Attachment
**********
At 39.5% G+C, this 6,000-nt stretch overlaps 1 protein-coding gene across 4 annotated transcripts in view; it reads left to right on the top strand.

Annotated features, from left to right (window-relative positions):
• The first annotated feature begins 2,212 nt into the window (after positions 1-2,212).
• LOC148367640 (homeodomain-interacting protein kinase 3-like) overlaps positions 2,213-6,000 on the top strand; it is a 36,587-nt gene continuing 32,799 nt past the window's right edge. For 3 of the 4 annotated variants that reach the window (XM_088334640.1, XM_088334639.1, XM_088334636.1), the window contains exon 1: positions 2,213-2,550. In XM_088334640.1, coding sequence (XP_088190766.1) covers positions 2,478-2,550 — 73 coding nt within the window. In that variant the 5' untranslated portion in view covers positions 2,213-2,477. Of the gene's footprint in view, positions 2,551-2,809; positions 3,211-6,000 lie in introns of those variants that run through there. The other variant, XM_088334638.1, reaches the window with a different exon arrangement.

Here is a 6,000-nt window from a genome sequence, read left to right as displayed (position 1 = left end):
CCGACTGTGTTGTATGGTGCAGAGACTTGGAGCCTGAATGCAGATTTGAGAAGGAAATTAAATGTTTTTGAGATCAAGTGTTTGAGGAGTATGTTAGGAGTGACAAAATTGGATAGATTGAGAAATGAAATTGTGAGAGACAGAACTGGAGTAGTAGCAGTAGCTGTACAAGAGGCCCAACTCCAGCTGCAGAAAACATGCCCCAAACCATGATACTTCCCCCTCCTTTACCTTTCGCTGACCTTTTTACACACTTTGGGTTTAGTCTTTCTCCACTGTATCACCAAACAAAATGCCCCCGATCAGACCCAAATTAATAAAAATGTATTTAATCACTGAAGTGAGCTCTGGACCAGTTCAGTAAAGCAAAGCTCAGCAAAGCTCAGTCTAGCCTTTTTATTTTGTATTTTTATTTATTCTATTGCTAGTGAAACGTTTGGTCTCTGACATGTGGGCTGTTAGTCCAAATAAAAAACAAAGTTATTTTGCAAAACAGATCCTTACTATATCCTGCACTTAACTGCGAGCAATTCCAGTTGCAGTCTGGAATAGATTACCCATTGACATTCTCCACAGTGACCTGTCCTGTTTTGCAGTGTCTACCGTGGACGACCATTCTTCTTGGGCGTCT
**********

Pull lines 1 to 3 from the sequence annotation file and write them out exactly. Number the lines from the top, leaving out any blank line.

At 39.5% G+C, this 6,000-nt stretch overlaps 1 protein-coding gene across 4 annotated transcripts in view; it reads left to right on the top strand.

Annotated features, from left to right (window-relative positions):
• The first annotated feature begins 2,212 nt into the window (after positions 1-2,212).